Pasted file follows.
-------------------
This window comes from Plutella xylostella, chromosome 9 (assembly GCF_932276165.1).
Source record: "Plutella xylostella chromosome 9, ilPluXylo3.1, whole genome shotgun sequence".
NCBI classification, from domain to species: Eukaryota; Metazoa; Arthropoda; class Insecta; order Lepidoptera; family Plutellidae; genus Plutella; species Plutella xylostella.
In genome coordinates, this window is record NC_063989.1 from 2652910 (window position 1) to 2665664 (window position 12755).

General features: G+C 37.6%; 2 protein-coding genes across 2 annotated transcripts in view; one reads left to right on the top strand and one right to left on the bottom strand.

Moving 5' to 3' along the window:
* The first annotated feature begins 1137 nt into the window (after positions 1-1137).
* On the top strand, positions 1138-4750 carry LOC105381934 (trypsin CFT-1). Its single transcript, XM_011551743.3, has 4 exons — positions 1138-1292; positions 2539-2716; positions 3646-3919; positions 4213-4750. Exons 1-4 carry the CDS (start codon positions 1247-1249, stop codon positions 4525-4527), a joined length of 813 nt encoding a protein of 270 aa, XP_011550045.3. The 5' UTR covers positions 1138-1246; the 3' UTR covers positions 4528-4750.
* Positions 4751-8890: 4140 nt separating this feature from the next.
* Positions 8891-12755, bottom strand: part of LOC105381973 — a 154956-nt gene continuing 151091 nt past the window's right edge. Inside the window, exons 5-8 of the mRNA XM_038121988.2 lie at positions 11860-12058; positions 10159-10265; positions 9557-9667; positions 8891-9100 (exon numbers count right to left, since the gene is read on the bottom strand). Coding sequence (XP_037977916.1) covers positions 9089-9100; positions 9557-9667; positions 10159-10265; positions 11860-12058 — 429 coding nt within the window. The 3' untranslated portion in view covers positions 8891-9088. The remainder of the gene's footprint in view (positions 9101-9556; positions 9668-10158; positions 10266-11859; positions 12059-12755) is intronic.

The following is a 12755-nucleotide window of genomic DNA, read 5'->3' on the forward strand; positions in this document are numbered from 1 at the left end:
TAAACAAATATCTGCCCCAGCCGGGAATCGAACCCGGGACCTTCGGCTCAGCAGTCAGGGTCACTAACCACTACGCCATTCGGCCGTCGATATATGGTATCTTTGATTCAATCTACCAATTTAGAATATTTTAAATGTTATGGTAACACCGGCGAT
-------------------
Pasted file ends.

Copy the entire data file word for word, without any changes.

This window comes from Plutella xylostella, chromosome 9 (assembly GCF_932276165.1).
Source record: "Plutella xylostella chromosome 9, ilPluXylo3.1, whole genome shotgun sequence".
NCBI classification, from domain to species: Eukaryota; Metazoa; Arthropoda; class Insecta; order Lepidoptera; family Plutellidae; genus Plutella; species Plutella xylostella.
In genome coordinates, this window is record NC_063989.1 from 2652910 (window position 1) to 2665664 (window position 12755).

General features: G+C 37.6%; 2 protein-coding genes across 2 annotated transcripts in view; one reads left to right on the top strand and one right to left on the bottom strand.

Moving 5' to 3' along the window:
* The first annotated feature begins 1137 nt into the window (after positions 1-1137).
* On the top strand, positions 1138-4750 carry LOC105381934 (trypsin CFT-1). Its single transcript, XM_011551743.3, has 4 exons — positions 1138-1292; positions 2539-2716; positions 3646-3919; positions 4213-4750. Exons 1-4 carry the CDS (start codon positions 1247-1249, stop codon positions 4525-4527), a joined length of 813 nt encoding a protein of 270 aa, XP_011550045.3. The 5' UTR covers positions 1138-1246; the 3' UTR covers positions 4528-4750.
* Positions 4751-8890: 4140 nt separating this feature from the next.
* Positions 8891-12755, bottom strand: part of LOC105381973 — a 154956-nt gene continuing 151091 nt past the window's right edge. Inside the window, exons 5-8 of the mRNA XM_038121988.2 lie at positions 11860-12058; positions 10159-10265; positions 9557-9667; positions 8891-9100 (exon numbers count right to left, since the gene is read on the bottom strand). Coding sequence (XP_037977916.1) covers positions 9089-9100; positions 9557-9667; positions 10159-10265; positions 11860-12058 — 429 coding nt within the window. The 3' untranslated portion in view covers positions 8891-9088. The remainder of the gene's footprint in view (positions 9101-9556; positions 9668-10158; positions 10266-11859; positions 12059-12755) is intronic.

The following is a 12755-nucleotide window of genomic DNA, read 5'->3' on the forward strand; positions in this document are numbered from 1 at the left end:
TAAACAAATATCTGCCCCAGCCGGGAATCGAACCCGGGACCTTCGGCTCAGCAGTCAGGGTCACTAACCACTACGCCATTCGGCCGTCGATATATGGTATCTTTGATTCAATCTACCAATTTAGAATATTTTAAATGTTATGGTAACACCGGCGAT